Apple Retargets Education Market With $899 iMac

The 17-inch, widescreen LCD machine, which replaces the discontinued eMac, lacks some features of the $1,299 base iMac.

W. David Gardner, Contributor

July 5, 2006

1 Min Read

Addressing the education market, where it held a dominant position years ago, Apple has unveiled a 17-inch widescreen LCD machine -- the iMac for education -- for $899. The new computer replaces the eMac, which is no longer in production.

The new iMac, available immediately, was introduced Wednesday at the National Educational Computing Conference in San Diego. The iMac features a 1.83 GHz Intel Core Duo processor, which will enable consumers to use PC and Apple software. The iMac comes with Apple's Mac OS X version 10.4.6 operating system popularly called "Tiger."

The new computer comes with many pace-setting features including Apple's iSight video camera, iChat AV and iLife '06 as well as two FireWire 400 ports to complement five USB ports. The iMac has built-in Airport Extreme 802.11g WiFi.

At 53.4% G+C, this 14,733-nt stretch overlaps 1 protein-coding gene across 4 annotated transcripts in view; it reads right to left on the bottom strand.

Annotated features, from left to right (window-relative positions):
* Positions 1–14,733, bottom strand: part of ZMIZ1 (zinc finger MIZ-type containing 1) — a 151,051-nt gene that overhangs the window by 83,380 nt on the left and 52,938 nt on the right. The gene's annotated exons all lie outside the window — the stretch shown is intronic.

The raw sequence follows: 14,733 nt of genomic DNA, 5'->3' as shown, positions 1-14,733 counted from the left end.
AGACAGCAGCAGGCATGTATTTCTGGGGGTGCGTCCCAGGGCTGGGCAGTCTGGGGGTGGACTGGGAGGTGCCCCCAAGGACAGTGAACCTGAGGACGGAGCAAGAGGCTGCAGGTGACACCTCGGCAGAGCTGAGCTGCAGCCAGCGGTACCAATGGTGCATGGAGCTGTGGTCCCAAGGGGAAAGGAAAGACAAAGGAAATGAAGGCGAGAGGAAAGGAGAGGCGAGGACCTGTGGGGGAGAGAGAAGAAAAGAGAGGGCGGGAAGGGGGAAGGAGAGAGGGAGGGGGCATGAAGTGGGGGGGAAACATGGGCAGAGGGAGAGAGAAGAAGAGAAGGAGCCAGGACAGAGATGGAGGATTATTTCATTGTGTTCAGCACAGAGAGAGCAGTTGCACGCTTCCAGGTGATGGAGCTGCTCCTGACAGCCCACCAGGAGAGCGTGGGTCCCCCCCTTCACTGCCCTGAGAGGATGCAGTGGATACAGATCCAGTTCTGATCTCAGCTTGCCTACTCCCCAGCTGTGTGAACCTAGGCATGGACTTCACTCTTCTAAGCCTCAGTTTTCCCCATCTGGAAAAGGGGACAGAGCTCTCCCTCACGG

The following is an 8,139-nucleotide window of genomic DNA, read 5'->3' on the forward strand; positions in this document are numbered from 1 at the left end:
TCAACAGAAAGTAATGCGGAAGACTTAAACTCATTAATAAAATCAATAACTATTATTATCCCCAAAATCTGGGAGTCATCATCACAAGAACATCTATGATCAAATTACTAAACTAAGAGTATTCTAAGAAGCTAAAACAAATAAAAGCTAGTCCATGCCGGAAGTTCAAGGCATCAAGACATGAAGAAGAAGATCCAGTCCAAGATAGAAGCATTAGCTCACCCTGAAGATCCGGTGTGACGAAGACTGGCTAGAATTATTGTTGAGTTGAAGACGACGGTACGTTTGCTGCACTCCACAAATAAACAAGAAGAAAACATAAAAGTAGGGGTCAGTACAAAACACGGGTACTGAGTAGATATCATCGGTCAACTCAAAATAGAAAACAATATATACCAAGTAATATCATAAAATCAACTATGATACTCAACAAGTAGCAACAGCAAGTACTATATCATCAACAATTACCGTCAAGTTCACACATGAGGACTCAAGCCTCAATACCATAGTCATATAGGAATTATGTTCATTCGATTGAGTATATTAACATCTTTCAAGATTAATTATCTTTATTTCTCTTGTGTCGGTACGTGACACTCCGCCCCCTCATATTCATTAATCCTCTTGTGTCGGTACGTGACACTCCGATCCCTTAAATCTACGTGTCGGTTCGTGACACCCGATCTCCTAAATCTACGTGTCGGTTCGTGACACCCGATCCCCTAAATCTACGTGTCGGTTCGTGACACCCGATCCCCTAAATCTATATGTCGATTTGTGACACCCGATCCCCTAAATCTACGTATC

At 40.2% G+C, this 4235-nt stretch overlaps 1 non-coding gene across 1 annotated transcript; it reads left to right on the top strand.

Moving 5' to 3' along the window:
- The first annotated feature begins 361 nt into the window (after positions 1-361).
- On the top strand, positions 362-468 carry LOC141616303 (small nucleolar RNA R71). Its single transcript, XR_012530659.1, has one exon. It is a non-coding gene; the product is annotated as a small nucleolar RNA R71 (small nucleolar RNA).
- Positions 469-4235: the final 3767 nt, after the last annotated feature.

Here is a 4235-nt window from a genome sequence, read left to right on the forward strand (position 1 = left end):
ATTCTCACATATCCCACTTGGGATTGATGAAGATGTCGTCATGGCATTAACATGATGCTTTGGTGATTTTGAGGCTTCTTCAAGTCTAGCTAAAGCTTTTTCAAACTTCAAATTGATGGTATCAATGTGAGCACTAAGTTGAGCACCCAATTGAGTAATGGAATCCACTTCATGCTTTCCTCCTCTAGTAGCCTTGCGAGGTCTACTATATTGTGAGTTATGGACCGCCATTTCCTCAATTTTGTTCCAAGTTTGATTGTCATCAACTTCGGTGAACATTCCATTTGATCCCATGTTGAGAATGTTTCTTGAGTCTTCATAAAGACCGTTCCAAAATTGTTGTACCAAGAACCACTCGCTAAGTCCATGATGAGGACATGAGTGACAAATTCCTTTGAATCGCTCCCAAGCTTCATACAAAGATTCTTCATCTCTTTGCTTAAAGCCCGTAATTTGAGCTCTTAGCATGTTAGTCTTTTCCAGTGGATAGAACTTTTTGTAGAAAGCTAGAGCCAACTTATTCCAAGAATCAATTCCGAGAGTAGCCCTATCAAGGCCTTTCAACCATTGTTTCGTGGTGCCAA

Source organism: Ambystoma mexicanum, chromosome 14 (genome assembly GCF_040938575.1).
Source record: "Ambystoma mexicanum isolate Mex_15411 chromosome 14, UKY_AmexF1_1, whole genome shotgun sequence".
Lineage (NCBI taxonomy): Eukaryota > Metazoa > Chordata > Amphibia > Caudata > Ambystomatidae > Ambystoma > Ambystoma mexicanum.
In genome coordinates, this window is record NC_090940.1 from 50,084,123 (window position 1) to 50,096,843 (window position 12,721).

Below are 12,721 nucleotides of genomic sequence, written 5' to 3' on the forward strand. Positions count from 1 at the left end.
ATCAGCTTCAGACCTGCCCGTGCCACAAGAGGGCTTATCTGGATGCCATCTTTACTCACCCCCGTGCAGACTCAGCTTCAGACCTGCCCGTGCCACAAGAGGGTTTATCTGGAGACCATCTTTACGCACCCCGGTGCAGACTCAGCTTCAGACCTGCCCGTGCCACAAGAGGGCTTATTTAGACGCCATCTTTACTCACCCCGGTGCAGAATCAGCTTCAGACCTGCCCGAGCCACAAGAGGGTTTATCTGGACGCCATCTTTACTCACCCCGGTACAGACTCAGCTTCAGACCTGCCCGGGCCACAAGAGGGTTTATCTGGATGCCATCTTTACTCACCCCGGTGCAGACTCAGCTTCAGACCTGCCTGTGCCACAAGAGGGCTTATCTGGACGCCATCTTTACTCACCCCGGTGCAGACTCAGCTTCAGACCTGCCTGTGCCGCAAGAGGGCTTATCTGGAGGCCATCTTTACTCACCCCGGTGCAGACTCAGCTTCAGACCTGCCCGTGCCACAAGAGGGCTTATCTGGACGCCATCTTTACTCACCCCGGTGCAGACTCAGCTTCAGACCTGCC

While the standard model of the new iMac has many advanced features, it lacks some features of the $1,299 base iMac -- namely Bluetooth capability, ATI graphics, and optical SuperDrive. The iMac for education is easily expandable from the standard 512MB SDRAM and 80GB to 2GB and 160GB respectively.

Apple noted that the iMac is targeted at "digital lifestyle applications featuring iPhoto, iMovie HD, iDVD, GarageBand and iWeb.

The firm said the eMac can still be purchased through the Apple Store for Education while supplies last.

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